Truth, Flow and Mastery

My ideas about fiction have always been entangled with the idea of ‘truth’. That I may fictionalize a situation or character, but it must stay connected to the truth through either its genesis or the truth of the writing. And as I say this, Keats’ “Beauty is truth, truth beauty” floats up irresistibly at me since I’ve internalized it so much. I love the Romantics! I also love compressed statements of great power, when I write.

The combination of these two factors has made me a writer who actually writes very little nowadays. If your writing has to be both real and beautifully intense and that’s the only way you write, you don’t end up meeting your own expectations most of the time. Especially not if you are your own editor.

So what you do is, you wait for a heavenly choir of light to spontaneously combust in your brain (without narcotic help) to start to write. You follow the intense, unique tune of inspiration and go where it leads, in its necessarily short lifespan(s).

The question is how do you stay in the higher mental dimensions long enough to do significant work? I have been striving to do this for years.

Alternatively, how do you change your internal writing engine to be more versatile and therefore write more and more in varied styles of fiction, poetry and non-fiction? For me, this is the more difficult path. I think sometimes – how do you possibly make something which is ‘art’ to you into a ‘job’?

But as a working writer, you need to, right? Find a way forward. Find the combination of space, place, mindset, emotion that propels you forward; help you achieve ‘flow’. A flow of words and stories! How wonderful would that be?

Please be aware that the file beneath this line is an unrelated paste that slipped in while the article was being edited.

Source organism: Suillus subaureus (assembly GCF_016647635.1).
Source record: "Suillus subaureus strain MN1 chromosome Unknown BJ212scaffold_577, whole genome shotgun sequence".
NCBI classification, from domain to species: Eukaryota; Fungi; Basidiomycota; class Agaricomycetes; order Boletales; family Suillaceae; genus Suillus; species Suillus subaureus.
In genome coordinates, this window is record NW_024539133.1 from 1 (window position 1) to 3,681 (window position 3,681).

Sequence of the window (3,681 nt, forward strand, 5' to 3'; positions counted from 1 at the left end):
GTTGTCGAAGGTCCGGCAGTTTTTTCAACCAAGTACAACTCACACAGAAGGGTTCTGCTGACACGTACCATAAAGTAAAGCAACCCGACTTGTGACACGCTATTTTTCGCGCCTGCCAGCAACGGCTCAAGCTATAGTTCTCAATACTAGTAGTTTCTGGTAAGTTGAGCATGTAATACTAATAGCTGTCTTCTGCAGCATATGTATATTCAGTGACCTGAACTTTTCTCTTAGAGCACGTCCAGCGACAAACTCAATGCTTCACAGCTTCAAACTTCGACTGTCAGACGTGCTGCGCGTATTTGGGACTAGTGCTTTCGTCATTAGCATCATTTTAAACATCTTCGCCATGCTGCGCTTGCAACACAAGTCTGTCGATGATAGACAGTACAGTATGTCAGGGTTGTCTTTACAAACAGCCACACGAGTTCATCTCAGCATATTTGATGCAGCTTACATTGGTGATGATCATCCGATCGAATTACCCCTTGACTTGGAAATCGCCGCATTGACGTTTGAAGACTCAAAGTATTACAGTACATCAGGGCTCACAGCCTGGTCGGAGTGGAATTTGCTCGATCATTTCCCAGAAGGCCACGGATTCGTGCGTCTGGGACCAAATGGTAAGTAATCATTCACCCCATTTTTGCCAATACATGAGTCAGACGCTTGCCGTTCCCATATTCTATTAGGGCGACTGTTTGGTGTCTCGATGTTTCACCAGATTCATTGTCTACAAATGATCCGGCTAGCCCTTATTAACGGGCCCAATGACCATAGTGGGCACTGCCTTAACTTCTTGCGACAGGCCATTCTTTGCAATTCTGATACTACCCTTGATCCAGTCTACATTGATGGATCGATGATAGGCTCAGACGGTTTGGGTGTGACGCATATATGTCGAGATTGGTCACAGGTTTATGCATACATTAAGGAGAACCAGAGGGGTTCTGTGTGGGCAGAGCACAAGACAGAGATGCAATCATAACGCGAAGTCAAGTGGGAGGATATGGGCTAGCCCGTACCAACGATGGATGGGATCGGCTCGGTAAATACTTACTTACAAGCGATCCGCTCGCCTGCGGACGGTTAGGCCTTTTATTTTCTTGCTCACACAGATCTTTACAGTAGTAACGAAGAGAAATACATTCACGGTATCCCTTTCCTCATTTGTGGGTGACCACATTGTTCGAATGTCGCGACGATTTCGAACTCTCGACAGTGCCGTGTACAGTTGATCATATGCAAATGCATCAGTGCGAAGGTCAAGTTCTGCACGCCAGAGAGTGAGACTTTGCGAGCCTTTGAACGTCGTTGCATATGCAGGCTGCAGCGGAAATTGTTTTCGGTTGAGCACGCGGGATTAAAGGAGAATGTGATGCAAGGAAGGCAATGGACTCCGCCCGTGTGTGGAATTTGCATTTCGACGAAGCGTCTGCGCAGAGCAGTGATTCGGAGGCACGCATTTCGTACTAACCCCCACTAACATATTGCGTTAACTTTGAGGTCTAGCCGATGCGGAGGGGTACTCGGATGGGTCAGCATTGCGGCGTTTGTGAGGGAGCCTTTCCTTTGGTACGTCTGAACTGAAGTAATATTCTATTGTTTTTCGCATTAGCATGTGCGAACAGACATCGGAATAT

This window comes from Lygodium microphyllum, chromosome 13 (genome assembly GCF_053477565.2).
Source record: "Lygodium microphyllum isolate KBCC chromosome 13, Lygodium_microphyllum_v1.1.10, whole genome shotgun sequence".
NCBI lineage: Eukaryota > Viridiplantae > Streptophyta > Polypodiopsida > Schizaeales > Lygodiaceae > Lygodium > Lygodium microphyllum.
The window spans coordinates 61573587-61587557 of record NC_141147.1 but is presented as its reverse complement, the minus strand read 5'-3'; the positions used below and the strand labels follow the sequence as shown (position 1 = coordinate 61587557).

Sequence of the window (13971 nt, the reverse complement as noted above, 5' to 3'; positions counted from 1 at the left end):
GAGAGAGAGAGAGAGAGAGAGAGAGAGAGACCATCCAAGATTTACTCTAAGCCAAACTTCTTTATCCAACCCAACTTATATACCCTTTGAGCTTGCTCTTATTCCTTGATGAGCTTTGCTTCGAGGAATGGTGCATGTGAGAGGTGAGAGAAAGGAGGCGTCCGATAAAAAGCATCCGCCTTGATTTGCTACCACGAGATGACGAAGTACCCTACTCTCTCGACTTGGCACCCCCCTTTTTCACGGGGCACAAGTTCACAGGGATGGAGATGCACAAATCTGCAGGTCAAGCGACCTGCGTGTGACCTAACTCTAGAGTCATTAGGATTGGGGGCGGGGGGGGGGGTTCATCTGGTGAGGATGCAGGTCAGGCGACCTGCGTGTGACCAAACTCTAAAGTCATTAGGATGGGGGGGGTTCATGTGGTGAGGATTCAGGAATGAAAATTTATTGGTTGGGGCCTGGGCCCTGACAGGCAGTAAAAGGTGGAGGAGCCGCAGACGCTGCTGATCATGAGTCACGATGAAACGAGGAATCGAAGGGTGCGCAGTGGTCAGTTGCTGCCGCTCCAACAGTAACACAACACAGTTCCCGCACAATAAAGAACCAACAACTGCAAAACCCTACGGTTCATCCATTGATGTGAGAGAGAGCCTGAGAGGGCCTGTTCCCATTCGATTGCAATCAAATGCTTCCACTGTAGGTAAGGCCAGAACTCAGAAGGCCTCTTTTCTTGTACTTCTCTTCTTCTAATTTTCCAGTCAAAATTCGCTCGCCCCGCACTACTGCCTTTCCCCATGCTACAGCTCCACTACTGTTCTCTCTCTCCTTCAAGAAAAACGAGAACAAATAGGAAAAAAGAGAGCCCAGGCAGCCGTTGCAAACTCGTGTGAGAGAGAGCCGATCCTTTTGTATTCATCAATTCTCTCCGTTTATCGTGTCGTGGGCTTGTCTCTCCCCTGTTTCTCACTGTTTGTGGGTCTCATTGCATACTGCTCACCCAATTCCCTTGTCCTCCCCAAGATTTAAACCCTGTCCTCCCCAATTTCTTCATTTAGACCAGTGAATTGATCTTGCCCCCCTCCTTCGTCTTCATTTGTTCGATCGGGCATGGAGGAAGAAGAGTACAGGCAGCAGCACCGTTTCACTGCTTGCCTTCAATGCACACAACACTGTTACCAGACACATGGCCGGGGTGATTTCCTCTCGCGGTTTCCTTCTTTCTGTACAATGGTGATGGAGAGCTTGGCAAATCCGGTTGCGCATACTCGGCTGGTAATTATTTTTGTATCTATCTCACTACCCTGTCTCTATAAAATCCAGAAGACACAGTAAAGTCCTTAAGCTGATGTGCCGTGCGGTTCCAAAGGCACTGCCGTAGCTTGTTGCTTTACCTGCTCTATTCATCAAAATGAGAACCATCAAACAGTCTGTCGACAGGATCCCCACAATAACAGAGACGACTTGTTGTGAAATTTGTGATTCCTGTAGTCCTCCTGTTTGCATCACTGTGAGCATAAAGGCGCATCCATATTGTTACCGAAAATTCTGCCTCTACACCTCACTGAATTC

I’ve thought about one mindset/technique change and I think you might find it useful too:



I haven’t tried it yet but it seems promising.

Another precept might also help. The 10,000 hour rule, or as I see it the ‘mastery rule’. That if you practice for a significant period of time, the ‘muscle’ of your art or craft gets built. Probably a case of the neural pathways being created and fixed (if that is the right term). And then art becomes a part of you and the basics at least, the techniques become effortless. You have a solid base, a structure from which to take flight.

Does the theory of riding a bicycle also hold true in conjunction with the mastery rule?

From 14 to 17, I practiced my craft. At 17 I started my master work. I worked on it till I burnt out at 21. From 21 to 24 I edited and typed and wrote smaller pieces. I like to think I had achieved a sort of fleeting mastery, had produced something of worth. But I have hardly written any fiction since then – some poetry yes, some blog posts, lots of writing for work but nothing with resonance.

In what shape will my writing come back? Will the base I had created then support me now? Or do I have to lay each brick again?

What do you think?

If you had a reasonable handle on your art and if you got interrupted by life in some way, for some time, can you come back to find it waiting for you?

Can you pick-up where you left off?

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